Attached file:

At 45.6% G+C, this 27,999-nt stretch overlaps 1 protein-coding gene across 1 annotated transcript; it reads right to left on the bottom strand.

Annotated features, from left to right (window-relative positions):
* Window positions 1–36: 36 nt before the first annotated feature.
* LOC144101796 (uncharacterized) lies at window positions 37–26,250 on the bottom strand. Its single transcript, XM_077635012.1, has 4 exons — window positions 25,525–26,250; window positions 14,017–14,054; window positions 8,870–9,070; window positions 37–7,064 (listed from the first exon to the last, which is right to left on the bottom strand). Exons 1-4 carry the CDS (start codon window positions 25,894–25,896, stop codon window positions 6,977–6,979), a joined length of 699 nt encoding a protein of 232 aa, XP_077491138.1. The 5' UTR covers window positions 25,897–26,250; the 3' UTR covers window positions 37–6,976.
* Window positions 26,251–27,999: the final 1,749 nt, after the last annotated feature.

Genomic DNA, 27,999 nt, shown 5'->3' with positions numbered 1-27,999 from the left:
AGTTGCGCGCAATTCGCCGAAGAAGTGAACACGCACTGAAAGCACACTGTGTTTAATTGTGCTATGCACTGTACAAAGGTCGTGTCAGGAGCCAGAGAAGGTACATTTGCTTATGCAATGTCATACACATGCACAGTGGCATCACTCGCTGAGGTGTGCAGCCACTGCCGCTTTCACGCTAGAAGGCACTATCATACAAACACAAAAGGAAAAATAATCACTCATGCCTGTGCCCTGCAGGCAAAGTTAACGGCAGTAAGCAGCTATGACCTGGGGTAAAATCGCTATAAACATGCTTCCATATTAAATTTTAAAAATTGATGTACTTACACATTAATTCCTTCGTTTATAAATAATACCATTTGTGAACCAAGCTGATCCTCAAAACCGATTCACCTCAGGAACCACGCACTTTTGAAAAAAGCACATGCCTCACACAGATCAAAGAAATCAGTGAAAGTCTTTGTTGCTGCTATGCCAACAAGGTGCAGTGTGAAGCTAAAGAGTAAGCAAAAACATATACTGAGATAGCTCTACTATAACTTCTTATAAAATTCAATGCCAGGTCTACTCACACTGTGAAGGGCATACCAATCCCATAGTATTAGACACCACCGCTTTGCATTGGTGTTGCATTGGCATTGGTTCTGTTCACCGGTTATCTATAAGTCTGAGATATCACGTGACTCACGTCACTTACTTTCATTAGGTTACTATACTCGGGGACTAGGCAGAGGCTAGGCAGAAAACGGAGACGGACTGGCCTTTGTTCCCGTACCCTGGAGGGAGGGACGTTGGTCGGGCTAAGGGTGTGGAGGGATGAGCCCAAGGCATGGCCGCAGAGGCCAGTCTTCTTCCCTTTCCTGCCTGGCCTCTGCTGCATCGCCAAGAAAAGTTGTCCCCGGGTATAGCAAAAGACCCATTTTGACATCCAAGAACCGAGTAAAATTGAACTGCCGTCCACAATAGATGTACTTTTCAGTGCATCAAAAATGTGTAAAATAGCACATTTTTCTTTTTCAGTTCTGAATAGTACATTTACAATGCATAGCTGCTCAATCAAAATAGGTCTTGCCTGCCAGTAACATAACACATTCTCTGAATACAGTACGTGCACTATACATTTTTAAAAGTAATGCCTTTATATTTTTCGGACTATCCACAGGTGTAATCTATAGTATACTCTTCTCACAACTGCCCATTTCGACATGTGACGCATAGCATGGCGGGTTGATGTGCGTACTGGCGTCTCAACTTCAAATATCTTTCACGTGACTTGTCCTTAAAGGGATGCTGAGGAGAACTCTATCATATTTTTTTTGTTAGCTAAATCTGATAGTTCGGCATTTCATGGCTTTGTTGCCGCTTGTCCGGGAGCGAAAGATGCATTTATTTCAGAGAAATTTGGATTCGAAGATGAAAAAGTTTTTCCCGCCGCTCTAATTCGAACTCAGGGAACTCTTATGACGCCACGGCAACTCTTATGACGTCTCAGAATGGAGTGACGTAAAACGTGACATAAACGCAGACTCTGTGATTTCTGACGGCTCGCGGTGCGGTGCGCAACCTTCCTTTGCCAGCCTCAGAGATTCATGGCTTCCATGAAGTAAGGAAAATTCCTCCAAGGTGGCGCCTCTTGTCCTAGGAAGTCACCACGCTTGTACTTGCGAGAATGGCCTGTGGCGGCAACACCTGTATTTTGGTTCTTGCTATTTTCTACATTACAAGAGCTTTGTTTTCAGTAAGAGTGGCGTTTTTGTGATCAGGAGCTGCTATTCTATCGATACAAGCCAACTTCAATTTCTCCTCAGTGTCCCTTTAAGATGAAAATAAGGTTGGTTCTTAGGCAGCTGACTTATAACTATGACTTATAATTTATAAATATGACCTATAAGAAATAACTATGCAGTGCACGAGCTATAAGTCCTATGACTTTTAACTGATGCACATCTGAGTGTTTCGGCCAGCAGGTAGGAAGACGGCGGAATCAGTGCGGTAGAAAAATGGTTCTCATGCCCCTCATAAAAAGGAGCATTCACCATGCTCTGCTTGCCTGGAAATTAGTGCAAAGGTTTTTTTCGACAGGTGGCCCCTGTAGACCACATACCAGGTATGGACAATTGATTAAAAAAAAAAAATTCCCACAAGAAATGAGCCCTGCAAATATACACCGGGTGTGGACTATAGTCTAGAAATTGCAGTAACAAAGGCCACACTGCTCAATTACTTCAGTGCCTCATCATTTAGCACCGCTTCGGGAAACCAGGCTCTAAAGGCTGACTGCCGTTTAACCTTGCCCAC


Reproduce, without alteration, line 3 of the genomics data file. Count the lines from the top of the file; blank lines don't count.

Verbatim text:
* Window positions 1–36: 36 nt before the first annotated feature.